Although the pandemic has heightened the importance of delegated legislation in everyday policymaking, government reliance on delegated legislation has been on the rise for around a century. In 1921, Cecil Carr described the relationship between … [Read more...] about In the highest degree, delegated and discretionary
Five years ago today, the UK voted to leave the European Union. This was a significant political upset; Brexit had been officially opposed by the major parties in parliament, the Prime Minister, and a clear majority of scientific and economic … [Read more...] about Something is rotten in the state of Britain: beliefs about the fairness of elections in freefall
In the wake of last month’s elections, questions began to be asked about the prospect of an opposition electoral alliance. The Labour Party lost a number of councils and the Hartlepool by-election, suggesting it faces immense challenges in seeking to … [Read more...] about Electoral pacts and the constitution: could a pact be successful?
Glyndwr Cennydd Jones discusses the new book Whose Wales? by Gwynoro Jones and Alun Gibbard, which is available to read here. Debates regarding Home Rule, self-governance, or even independence for Wales, have inspired and enraged for well over a … [Read more...] about Whose Wales? The battle for Welsh devolution and nationhood, 1880 to 2020
Since Scotland’s votes were counted a month ago, there has been much debate about whether the results constituted a ‘mandate’ for an independence referendum. Some debated the significance, or lack of it, of the absence of a single party majority for … [Read more...] about The UK government and a second Scottish independence referendum: an unsustainable paradox?
For better public policy, Parliament should assert itself and take control of its own business (see How Parliament would take control). But what kind of Parliament? An influential idea in political thinking is that governments need to be strong in … [Read more...] about The English delusion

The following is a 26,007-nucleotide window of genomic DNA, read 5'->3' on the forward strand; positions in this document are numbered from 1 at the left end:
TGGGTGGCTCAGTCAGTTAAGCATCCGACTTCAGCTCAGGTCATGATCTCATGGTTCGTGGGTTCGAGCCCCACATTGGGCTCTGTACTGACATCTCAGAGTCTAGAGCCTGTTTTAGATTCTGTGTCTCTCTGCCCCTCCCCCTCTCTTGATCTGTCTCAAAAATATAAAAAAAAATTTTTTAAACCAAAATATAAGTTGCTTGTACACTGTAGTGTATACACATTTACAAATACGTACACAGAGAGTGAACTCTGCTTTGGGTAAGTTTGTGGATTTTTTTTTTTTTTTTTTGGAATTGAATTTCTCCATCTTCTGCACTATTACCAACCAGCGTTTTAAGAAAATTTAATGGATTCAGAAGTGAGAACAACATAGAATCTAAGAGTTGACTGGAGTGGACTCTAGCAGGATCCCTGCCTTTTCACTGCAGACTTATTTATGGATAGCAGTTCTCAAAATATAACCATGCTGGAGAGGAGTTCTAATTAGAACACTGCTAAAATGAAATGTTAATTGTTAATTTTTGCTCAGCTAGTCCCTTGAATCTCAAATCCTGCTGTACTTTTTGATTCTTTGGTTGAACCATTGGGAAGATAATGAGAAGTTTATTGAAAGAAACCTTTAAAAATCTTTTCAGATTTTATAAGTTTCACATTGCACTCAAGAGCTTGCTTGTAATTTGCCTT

In evidence at the joint session of the Commons Select Committees on Science and Technology and of Health and Social Care, Dominic Cummings promised to provide confidential documents for the Committees in respect of the government’s handling of … [Read more...] about Official Secrets Act and Parliamentary Privilege
Asked if the prime minister, Boris Johnson, is a fit and proper person to get us through the COVID-19 pandemic, the former chief advisor to the prime minister, Dominic Cummings, replied: ‘No’. This damning verdict was given as part of evidence to the … [Read more...] about Cummings on stage: what does it tell us about select committees?
Despite the deeply concerning details, the questions raised by the Greensill saga and the renovation of the Downing Street Flat are nothing new; concerns about the integrity of politicians and public officials flare up with depressing regularity. … [Read more...] about The faces of political integrity
The Queen’s Speech on 11 May included the government’s long-awaited Online Safety Bill – a draft of which was published the following day. This is a major piece of legislation with significant implications for the regulation of digital technology … [Read more...] about Online harms to democracy: the government’s change of approach
In the run up to the Scottish Parliamentary election on 6 May, the possibility of another Scottish independence referendum has been at the centre of the political and constitutional debate. The SNP published an 11-point plan that states that, if it … [Read more...] about Are we heading towards an illegal wildcat Scottish independence referendum?
After a protracted inquiry, begun originally in 2016 by its predecessor committee, the Commons Select Committee of Privileges has produced its report, entitled ‘Select committees and contempts: clarifying and strengthening powers to call for persons, … [Read more...] about Report of the Committee of Privileges: Select committees and contempts